eVTOL.com: Can you tell us a bit more about the U-space that will be implemented by the AMI? Where will it be located and do you have any information regarding its size? Will there be more than one U-space built during the project?
Jan Eric Putze: Within AMI, we decided to carry out the first U-space in Bavaria. The U-space should be implemented in the region around the city of Ingolstadt. The project just started, so we still have to define the exact location of the U-space and its size. I think we can communicate details in the coming months.
Regarding the implementation of further U-spaces, it’s still too early to decide this yet, but of course, it is possible that further U-spaces can be created to cover other regions — or to enlarge the existing U-space. But this will be in the future. For now, we are concentrating on our current task within the AMI initiative.
eVTOL.com: To understand the U-space airspace better, it begins at 150 meters (500 feet) or less and ends at ground level, is this correct? If not, where does it begin and where does it end?
Jan Eric Putze: The German U-space regulation is being developed by our ministry of transport (BMDV). Accordingly, fixed dimensions for a U-space have not yet been determined. In addition to that, we should keep in mind that the dimensions of a U-space can differ according to the area in which the U-space is implemented. But for the time being, the maximum altitude is around 150 m (500 ft). This will definitely differ due to the obstacles in cities, such as office buildings and towers, etc.
eVTOL.com: What aircraft are allowed in the U-space besides helicopters, eVTOLs and drones?
Jan Eric Putze: U-space is a geographical area in which unmanned and manned traffic can operate safely and efficiently together. Helicopters are just one of the players out of many. Any manned aircraft could enter U-space but they have to be electronically visible.
eVTOL.com: Can you tell us more about the communication system that is needed between the aircraft and ground station?
Jan Eric Putze: The first eVTOL will be piloted. Communication will be established by using a two-way communication system, which has been standard in aviation for decades. But this is only the first step. Once the pilot is removed from the cockpit, the eVTOL might use voice recognition and transfer voice commands given directly into control inputs. At the final stage, ground stations and eVTOLs will communicate via direct interface with no manual input from a human. But let’s see what the future will bring.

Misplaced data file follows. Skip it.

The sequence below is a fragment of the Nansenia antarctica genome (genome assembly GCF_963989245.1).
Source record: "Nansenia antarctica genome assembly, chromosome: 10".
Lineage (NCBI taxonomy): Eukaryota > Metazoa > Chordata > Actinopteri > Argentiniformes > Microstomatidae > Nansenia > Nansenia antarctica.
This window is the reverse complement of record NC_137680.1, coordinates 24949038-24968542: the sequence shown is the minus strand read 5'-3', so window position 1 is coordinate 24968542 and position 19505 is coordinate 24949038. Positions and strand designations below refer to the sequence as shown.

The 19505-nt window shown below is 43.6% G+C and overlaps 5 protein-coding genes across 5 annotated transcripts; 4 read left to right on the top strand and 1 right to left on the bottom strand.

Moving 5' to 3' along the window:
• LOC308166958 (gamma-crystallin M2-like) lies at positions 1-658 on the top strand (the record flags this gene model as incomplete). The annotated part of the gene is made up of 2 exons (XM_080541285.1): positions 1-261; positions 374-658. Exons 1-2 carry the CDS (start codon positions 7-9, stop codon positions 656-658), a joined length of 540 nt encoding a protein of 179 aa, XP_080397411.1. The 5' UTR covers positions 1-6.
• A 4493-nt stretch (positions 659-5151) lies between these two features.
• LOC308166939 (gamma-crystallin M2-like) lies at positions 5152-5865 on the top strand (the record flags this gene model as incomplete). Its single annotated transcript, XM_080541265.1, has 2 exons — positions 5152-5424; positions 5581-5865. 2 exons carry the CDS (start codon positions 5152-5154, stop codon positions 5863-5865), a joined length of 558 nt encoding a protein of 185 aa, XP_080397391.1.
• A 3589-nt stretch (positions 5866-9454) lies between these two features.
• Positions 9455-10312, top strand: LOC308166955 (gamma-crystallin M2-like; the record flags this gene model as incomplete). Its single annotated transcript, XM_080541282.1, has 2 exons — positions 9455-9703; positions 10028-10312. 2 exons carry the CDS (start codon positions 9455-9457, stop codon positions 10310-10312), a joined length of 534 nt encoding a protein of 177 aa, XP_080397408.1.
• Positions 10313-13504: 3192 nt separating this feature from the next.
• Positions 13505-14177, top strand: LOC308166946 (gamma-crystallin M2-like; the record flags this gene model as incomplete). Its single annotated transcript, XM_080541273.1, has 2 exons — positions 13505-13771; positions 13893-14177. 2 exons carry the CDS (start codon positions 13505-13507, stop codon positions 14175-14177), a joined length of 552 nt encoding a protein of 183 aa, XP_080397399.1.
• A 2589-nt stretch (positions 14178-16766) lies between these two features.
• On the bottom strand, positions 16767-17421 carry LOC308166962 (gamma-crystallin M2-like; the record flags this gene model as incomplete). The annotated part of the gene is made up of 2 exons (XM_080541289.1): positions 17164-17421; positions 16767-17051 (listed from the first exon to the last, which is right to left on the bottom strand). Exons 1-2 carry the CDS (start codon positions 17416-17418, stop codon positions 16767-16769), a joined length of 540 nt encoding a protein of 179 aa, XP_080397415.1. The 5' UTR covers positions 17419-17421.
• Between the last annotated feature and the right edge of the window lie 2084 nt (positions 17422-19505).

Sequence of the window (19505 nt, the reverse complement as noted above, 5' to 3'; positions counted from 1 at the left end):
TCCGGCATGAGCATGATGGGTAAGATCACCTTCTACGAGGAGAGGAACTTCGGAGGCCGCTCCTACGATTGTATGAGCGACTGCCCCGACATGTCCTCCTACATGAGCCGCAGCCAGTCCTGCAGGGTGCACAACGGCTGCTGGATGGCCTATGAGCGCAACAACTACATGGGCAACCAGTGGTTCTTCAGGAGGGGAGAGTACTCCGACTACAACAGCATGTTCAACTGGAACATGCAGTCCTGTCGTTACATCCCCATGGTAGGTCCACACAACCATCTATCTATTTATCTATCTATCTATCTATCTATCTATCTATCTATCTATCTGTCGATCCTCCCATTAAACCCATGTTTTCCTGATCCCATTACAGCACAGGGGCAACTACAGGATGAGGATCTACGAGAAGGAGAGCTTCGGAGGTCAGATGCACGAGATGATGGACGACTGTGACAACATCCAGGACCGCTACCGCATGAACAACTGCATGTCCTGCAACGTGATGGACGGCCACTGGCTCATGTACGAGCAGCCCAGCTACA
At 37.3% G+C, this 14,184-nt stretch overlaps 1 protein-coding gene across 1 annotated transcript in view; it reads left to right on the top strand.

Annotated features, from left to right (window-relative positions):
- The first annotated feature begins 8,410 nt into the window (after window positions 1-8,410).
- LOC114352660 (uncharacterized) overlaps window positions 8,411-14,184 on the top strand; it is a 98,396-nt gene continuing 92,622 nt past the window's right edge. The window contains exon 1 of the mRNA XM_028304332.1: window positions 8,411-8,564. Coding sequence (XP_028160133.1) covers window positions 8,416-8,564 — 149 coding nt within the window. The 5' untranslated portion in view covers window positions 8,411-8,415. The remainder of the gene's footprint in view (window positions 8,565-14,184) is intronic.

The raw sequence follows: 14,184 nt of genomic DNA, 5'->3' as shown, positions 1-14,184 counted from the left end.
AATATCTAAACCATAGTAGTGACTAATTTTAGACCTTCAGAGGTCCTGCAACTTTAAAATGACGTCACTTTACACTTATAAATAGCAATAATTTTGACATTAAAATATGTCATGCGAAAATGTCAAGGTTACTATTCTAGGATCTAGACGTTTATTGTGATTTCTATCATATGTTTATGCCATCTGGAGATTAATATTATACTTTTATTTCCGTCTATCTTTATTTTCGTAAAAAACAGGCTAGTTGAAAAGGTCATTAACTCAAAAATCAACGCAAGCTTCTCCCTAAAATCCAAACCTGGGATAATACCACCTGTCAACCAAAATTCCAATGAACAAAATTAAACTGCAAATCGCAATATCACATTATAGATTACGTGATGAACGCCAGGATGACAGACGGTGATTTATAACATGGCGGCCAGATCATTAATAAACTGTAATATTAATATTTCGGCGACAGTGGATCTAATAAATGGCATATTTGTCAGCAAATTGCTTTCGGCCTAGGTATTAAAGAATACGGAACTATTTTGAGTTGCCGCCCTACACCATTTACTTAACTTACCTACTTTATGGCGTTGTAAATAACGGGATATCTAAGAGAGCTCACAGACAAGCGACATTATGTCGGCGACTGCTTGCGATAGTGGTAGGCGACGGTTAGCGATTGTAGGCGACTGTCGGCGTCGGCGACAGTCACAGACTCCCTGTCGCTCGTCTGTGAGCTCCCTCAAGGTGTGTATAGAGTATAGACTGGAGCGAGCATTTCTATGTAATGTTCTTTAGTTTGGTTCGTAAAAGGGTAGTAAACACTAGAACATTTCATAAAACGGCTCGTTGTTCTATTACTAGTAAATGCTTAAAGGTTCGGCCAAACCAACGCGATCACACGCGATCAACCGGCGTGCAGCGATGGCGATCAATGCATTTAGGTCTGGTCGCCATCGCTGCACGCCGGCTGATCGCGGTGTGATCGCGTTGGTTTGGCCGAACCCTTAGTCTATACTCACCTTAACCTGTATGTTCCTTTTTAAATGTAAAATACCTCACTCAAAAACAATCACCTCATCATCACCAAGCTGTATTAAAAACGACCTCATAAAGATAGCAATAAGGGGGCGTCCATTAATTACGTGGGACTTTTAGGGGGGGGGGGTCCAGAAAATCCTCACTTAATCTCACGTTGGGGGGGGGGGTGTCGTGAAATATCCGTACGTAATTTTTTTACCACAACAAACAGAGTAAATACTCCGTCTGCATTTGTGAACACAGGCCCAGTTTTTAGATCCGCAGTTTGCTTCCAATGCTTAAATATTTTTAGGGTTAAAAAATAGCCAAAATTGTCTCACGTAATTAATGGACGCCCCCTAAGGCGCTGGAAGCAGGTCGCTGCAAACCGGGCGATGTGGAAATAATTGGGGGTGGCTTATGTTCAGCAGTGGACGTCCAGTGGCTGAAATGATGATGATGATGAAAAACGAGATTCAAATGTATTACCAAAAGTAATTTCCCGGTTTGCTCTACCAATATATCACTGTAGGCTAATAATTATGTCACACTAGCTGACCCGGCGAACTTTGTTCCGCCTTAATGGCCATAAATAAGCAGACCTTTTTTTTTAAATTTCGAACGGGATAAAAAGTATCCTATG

eVTOL.com: What challenges do you see with integrating eVTOL operations into the airspace?
Jan Eric Putze: There is no real challenge of integrating an eVTOL in any airspace on a technical level. Airbus has all the knowledge and skills needed to design and build a solid and safe operating eVTOL. The challenge will be more on the public acceptance of eVTOL operations and whether the public sees the benefit in air taxi services.
But this is only the first challenge out of many more that we have to tackle in AMI. For instance, we have to create vertiport infrastructure for eVTOLs to take-off and land. Another challenge will be creating safe and efficient flight procedures, for example, approaches and departures to and from vertiports.
eVTOL.com: Is there anything else that you would like to share that we have not covered?
Jan Eric Putze: First of all, this is a great opportunity and marks one of the next major steps in the development of aviation. But to do this, we must ensure that this new chapter of aviation is safe and efficient for any airspace user, no matter if it’s manned or unmanned.
In order to achieve air safety and prevent mid-air collisions, we have to make sure that all participants in the urban air environment are electronically visible. This not only includes manned traffic like helicopters, but also unmanned traffic like drones. In addition, we have to ensure that air traffic can also be managed safely and efficiently with the same high safety standards that have always applied to the aviation industry.
EASA’s U-space concept gave us a great tool to tackle this challenge. From 2023 onward, first U-spaces can be implemented in Europe. The idea of the U-space concept is to define geographical areas in which manned and unmanned air traffic can fly safely and efficiently together.
To achieve this, there are two key roles in the U-space to ensure safe and efficient air traffic. On the one side, there is the USSP, which is responsible for coordinating unmanned air traffic. The second central role for the coordination of air traffic in the U-space is the common information service provider (CISP), which supplies the USSP with all relevant data for the provision of its services. In 2021, together with DFS Deutsche Flugsicherung, we have shown that the U-space concept works. We implemented Europe’s first U-space sandbox in the Port of Hamburg. During this project, Droniq fulfilled the role of the USSP, and DFS Deutsche Flugsicherung fulfilled the role of the CISP.